After four years, the city-run AfterSchool program is being heralded as a success.
More than 16,000 children have participated in the dozens of programs offered through Calgary AfterSchool. Those programs range from dance and drama to sports, music and crafts, and are open to children between the ages of six and 16 — plus, they're free.
"It's reduced barriers of cost," said Zoriam Klymochko, coordinator of the AfterSchool program. "People can go up to where Calgary AfterSchool is being offered at a leisure centre or a community association or a school, and be able to participate in a program."
The program was developed between the city and 16 not-for-profit agencies and two businesses that came together to coordinate the activities.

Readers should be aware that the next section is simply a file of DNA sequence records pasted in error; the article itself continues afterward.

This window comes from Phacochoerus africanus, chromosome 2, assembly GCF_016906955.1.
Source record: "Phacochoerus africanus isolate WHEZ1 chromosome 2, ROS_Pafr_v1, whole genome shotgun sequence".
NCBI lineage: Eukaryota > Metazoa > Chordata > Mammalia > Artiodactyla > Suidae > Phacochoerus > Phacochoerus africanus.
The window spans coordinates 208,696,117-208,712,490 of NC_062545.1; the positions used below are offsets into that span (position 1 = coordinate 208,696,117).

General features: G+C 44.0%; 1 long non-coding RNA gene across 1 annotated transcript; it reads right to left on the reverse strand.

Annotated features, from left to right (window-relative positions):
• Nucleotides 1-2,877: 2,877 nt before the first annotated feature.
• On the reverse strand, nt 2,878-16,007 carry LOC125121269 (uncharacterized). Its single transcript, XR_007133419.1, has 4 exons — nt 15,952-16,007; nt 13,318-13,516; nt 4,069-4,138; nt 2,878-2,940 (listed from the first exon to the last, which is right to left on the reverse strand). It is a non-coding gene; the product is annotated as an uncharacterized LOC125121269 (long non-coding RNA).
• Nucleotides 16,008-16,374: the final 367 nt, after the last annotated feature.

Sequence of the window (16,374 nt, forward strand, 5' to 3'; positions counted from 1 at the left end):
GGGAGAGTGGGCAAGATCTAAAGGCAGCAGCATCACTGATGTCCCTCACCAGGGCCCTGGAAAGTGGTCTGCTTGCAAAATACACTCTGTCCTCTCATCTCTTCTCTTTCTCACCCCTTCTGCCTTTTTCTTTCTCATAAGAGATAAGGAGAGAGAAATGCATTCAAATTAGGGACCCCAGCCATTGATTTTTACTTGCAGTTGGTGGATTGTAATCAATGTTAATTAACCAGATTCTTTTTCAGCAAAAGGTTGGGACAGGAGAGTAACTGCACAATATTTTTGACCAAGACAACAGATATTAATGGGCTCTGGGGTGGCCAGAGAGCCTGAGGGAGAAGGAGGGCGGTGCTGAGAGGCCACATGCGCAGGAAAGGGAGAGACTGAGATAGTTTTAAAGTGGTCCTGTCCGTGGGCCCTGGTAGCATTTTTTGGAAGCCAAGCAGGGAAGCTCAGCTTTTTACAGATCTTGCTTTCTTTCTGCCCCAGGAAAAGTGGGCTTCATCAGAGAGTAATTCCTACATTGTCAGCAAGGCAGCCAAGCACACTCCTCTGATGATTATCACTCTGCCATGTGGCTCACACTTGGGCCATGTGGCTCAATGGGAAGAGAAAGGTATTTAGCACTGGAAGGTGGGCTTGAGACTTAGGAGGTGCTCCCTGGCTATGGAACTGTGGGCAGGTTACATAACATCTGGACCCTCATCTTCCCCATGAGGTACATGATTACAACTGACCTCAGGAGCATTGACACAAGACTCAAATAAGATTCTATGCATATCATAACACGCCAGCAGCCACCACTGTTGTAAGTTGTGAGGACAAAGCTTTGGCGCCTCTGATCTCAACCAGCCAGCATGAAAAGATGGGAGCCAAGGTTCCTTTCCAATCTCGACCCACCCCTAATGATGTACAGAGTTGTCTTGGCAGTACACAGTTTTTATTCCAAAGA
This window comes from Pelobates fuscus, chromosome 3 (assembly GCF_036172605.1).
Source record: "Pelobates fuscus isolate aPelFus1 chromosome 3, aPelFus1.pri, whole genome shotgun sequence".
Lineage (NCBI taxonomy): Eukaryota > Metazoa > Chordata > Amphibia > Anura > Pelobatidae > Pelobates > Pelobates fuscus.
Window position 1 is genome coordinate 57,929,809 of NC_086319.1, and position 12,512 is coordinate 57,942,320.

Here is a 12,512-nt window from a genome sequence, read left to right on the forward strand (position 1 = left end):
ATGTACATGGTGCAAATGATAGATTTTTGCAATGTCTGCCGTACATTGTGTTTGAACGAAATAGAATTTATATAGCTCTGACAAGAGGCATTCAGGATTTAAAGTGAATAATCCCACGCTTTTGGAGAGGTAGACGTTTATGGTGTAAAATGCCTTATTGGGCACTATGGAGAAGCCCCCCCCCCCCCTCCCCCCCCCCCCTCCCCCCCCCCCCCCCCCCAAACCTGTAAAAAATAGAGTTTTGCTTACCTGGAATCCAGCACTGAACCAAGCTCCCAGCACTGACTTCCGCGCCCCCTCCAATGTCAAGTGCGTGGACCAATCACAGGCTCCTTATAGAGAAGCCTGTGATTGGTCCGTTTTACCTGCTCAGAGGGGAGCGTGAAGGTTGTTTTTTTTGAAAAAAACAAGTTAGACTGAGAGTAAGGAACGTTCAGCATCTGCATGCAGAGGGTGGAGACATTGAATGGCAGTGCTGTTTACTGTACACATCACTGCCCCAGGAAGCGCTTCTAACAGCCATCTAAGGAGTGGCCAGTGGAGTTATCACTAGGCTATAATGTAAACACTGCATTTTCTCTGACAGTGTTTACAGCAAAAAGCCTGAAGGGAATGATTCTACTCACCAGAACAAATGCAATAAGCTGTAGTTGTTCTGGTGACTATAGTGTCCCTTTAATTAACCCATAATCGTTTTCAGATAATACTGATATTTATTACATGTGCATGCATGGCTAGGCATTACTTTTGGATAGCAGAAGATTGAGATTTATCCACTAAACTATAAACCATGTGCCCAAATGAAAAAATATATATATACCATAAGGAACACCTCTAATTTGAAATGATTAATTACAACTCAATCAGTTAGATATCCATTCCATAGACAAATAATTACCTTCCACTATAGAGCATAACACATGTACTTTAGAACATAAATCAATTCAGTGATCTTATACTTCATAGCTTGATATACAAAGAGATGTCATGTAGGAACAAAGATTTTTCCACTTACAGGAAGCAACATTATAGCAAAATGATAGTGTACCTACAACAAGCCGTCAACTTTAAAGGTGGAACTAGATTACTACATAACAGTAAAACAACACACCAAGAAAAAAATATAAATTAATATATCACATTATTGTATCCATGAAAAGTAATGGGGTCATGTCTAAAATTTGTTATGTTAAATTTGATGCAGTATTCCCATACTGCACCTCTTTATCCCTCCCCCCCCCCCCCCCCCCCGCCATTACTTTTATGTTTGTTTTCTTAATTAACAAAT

Klymochko says organizers try to help participants develop leadership and friendship skills through the activities, and also want to provide children with a sense of belonging to their community, to Calgary and to Canada.
"I met a couple of people I formed a band with," said 17-year-old Neilinder Saini, who moved to Calgary at the age of 14 and spent two years in Calgary AfterSchool. "The program provided me the space I could spend quality time in."
Calgary AfterSchool costs $3.3 million each year and is paid for by the City of Calgary, the United Way and the provincial government.
The United Way says providing activities and opportunities for at-risk youth may help reduce crime and gang activity.